Berea College Supplies Logs for Ship Restoration

Even though Berea College’s Forest is several hundred miles inland from the Atlantic coast, some of its timber has found a special purpose in the restoration of the Mayflower (II) ship moored at Plymouth, Massachusetts. College Forester Clint Paterson recently described Berea’s role in the ship’s refurbishment in an article (below) in the Berea Citizen newspaper.

by Clint Patterson

Berea College harvested nine white oak trees last year and sawed them into thirty foot long planks to contribute to the restoration of the Mayflower II ship.

The original Mayflower sailed to Plymouth in 1620 and no longer exists. However, a replica was built in England in 1957 and sailed across the Atlantic. It is operated by Plimoth Plantation, in Massachusetts, and is a popular tourist attraction. While not nearly as old as the original ship, it is beginning to need a major overhaul. Obtaining long, clear plank wood and curved futtock wood has been a challenge for the shipbuilders.

I was excited last year to find a few white oak trees that had the characteristics necessary to meet Plimoth Plantations specifications. The trees had to be large enough and tall enough to produce thirty foot long clear planks four inches thick and twelve inches wide; not counting the sap wood. While many large trees can be found with a thirty foot straight log in them, it is almost unheard of to find clear wood all the way to thirty feet. Yet, nine trees were located and successfully sawed into the material they needed. This provided enough material for the shipbuilders to get started, but not enough for the whole project.

The sawing of the thirty foot logs took specialized equipment and was extremely labor intensive and time consuming. I told the Plimoth Plantation folks that we just didn’t have the time to saw logs for them again, but we would be happy to put together a truck load of logs to sell them if I could find enough to make it worth their while to come and get them. They have their own means for sawing logs out there at the shipbuilding facility.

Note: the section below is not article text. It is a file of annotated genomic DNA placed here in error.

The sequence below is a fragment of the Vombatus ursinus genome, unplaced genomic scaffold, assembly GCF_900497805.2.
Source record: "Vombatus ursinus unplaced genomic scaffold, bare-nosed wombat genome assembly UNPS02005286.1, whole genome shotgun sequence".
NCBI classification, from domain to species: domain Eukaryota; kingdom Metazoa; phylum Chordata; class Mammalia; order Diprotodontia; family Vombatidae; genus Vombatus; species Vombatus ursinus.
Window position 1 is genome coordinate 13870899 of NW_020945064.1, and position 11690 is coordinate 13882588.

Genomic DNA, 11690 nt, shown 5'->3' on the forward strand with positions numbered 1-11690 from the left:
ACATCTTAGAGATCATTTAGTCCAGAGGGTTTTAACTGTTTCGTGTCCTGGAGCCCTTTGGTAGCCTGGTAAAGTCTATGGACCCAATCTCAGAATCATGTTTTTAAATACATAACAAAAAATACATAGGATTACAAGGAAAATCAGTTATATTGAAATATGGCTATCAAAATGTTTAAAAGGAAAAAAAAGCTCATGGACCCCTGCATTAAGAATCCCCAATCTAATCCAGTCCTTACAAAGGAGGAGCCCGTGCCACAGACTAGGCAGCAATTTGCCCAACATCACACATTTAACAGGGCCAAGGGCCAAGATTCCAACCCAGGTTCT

As I marked the next harvest for Berea College, I kept an eye out for suitable white oak for them. I was able to locate three more of the very tall, straight, clear logs needed to make knot-free thirty foot long planks. Even as big as these logs were, that was only half a load.

The ship’s captain, Whit Perry, had told me about how the planks have to be bent to attach them to ship, and how they are secured to the futtocks, or ribs of the ship. The futtocks are thick pieces of curved wood. Ideally, they are cut with the grain from logs with natural curvature. This makes them much stronger than if the log was straight and the futtock had to be cut across the grain to obtain the correct shape.

I had this in mind as I searched for tall, straight white oak. But, it seemed to me that we had been “lucky enough” to find such ideal straight, tall white oak… surely, there weren’t going to be huge white oak with natural curves in them too. Luck must have been on our side, because I found three highly curved, sound, huge, clear white oaks in the same planned harvest area. Just the right amount for a full load… a VERY full load.

Monday morning, the loggers were able — after several attempts — to successfully load all six of these huge logs onto a truck bound for Mystic Seaport, Connecticut, where the Mayflower II will undergo its restoration after the end of the tourist season. Luckily, they got it loaded before another one of those downpours hit and the trucker missed a tornado as he passed by Grayson, Kentucky headed east. One more worry, that the truck would be way overweight at the scales, turned out OK as well.

Probably everyone has heard that tall, straight, clear white oak is valuable. Generally, it is used for veneer and sold as such. However, it’s pretty unusual to be able to sell a crooked log for a high end use that makes it worth trucking all the way to Connecticut. I definitely hope to get a chance to go out there and see how they use our wood in the reconstruction and eventually see the ship sail.

Categories: News, Places
Tags: Berea Citizen, Berea College Forest, Forestry

Berea College, the first interracial and coeducational college in the South, focuses on learning, labor and service. The College only admits academically promising students with limited financial resources—primarily from Kentucky and Appalachia—but welcomes students from 41 states and 76 countries. Every Berea student receives a Tuition Promise Scholarship, which means no Berea student pays for tuition. Berea is one of nine federally recognized Work Colleges, so students work 10 hours or more weekly to earn money for books, housing and meals. The College’s motto, “God has made of one blood all peoples of the earth,” speaks to its inclusive Christian character.